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Delhi Regional Security Dialogue: India eyes greater role in Afghanistan

India seeks route to Afghanistan for humanitarian aid

india-map-representational-afghanistan-china-pakistan-nepal-border-varun Representational image

Another Afghan format joins the block but this time, it is completely desi. On November 10, India will hold the Delhi Regional Security dialogue on the deteriorating situation in Afghanistan, bringing regional stakeholders in an attempt to figure a collective road ahead.

Held at the National Security Advisor level, India—which has been a little left out following the Taliban takeover—will use this opportunity to establish its relevance in the region. It is also to stake claim that India is a boundary neighbour of the country. “The first two editions of the Dialogue were hosted by the Islamic Republic of Iran in 2018 and 2019,’’ read a statement released by the ministry of external affairs. So far Russia, Iran, and the five stans—Tajikistan, Kyrgyzstan, Kazakhstan, Uzbekistan, and Turkmenistan have confirmed their presence. The dialogue will be chaired by NSA Ajit Doval.

The dialogue comes at a time when a humanitarian crisis looms large in Afghanistan. According to World Food Programme figures, 22.8 million people—half of Afghanistan—will face acute food insecurity from this month. The WFP executive director David Beasley has been quoted by the BBC as saying that the crisis was “as bad as you can possibly imagine’’. 

One of the biggest regional supporters of Afghanistan, India wants to continue its efforts at contributing to ease the humanitarian disaster. It will be a way for India to still play its traditional hearts and minds role in the country. But this will be a challenge, as the faster and simplest way to transport food is through Pakistan. However, with relations between the two countries frosty, this is unlikely to happen. In the past, India has chosen to opt for the Iran route through Chabahar Port to make its donation. The issue of India donating wheat came up in October when officials met the Taliban Deputy Prime Minister Abdul Salam Hanafi on the side-lines of the Moscow format conference last month. But there has been little headway.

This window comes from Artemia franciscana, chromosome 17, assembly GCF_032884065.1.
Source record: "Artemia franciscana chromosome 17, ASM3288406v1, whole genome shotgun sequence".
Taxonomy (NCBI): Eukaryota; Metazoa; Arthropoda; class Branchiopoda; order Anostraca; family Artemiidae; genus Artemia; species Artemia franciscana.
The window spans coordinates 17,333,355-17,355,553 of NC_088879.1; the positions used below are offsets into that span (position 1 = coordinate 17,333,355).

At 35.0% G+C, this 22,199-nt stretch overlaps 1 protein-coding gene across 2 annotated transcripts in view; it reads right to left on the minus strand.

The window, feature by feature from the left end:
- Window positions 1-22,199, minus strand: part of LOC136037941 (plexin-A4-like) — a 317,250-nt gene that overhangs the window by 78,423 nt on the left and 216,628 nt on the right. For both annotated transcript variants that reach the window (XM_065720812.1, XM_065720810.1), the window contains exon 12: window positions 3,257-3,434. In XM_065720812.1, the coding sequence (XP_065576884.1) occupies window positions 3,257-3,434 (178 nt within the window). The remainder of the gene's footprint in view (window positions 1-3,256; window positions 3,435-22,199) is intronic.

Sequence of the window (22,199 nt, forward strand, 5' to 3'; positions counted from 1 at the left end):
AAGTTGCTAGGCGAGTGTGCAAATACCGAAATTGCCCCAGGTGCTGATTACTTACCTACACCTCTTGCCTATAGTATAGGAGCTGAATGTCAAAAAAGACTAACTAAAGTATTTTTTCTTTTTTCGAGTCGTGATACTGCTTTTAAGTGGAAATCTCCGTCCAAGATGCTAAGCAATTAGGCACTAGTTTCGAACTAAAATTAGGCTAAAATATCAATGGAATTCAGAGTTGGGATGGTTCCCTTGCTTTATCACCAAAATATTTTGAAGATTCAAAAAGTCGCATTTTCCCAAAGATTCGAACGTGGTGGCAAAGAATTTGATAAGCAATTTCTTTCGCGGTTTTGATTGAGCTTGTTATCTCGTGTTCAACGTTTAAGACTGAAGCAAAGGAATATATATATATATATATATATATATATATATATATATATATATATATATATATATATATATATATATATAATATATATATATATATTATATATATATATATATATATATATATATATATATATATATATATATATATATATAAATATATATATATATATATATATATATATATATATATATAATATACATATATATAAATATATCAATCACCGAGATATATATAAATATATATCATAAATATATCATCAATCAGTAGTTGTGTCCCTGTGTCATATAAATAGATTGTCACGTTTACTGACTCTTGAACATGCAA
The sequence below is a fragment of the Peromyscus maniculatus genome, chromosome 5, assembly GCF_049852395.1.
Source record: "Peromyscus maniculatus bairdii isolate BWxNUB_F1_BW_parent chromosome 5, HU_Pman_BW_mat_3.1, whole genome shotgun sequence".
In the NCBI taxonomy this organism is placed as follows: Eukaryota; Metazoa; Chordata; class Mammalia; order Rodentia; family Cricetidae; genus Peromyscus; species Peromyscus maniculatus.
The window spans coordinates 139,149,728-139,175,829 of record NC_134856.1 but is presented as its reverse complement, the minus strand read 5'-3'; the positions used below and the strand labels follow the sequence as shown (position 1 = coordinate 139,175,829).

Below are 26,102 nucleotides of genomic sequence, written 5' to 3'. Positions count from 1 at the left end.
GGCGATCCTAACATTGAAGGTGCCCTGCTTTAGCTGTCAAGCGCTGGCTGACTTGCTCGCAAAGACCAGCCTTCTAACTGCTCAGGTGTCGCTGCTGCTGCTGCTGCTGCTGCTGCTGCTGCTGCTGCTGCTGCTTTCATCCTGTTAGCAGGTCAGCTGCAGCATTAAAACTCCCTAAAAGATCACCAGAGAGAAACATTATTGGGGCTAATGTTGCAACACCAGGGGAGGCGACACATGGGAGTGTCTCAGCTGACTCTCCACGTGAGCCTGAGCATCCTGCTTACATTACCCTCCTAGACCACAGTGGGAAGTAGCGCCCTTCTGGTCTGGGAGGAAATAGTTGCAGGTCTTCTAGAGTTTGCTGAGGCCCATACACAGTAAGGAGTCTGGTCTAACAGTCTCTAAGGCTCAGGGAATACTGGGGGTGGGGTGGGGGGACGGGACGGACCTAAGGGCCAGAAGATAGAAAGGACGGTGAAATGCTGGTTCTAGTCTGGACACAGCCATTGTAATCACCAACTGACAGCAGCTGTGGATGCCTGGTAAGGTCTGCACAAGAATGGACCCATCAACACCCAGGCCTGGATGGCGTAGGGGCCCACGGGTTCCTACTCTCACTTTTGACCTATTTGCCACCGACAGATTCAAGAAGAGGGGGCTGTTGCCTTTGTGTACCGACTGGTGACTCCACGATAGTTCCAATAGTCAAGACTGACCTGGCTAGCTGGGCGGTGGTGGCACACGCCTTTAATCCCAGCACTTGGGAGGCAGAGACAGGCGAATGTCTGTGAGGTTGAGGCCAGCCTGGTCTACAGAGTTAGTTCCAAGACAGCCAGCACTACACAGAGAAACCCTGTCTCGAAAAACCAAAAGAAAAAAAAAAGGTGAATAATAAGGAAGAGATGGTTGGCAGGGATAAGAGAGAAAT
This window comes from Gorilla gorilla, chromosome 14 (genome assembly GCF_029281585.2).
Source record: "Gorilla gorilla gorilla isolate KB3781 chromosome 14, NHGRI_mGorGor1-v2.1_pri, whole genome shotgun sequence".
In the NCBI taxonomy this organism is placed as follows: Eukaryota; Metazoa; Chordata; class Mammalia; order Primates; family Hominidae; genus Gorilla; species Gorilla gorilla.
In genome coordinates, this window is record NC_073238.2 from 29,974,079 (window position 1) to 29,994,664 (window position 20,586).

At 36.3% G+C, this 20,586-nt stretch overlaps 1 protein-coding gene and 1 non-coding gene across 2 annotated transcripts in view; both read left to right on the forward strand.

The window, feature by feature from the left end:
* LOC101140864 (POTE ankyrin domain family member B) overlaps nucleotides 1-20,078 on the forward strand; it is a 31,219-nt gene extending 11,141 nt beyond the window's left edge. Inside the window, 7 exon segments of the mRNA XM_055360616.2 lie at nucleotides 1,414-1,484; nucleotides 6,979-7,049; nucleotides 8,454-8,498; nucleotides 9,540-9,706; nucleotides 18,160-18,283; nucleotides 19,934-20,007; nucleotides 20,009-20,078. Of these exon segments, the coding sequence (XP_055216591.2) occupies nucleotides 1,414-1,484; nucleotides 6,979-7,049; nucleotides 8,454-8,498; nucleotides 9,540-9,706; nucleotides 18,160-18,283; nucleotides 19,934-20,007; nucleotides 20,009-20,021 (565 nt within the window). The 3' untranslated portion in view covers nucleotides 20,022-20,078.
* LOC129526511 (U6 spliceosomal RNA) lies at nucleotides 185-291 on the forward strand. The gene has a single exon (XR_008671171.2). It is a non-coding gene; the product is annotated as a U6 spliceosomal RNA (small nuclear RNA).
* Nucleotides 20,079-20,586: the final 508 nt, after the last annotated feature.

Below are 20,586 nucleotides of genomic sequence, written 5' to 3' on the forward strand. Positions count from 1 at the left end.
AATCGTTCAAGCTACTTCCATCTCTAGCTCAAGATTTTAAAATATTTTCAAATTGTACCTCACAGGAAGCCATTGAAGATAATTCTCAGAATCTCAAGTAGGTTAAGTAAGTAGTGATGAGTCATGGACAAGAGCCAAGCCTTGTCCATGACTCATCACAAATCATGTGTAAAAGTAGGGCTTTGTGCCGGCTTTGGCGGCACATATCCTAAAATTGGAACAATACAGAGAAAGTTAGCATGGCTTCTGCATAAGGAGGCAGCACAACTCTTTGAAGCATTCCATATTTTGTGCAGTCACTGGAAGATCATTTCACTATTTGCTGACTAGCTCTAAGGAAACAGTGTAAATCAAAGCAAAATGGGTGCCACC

While India had issued invitations to all countries in the region, Pakistan refused to attend. The Pakistan NSA Moeed Yusuf has been quoted as saying he won’t attend the conference. “A spoiler cannot try to become a peacemaker,” reports quoting him as saying. Indian officials have dismissed the response as “it reflects a mindset’’ of viewing Afghanistan as a “protectorate’’. An invitation has also been sent out to China, but Beijing has declined citing scheduling issues.

“India has traditionally enjoyed close and friendly ties with the people of Afghanistan and has called for a unified international response to address the security and humanitarian challenges…The forthcoming meeting is a step in that direction,’’ the media statement said. On the agenda, will be to address the relevant security challenges, the release stated.

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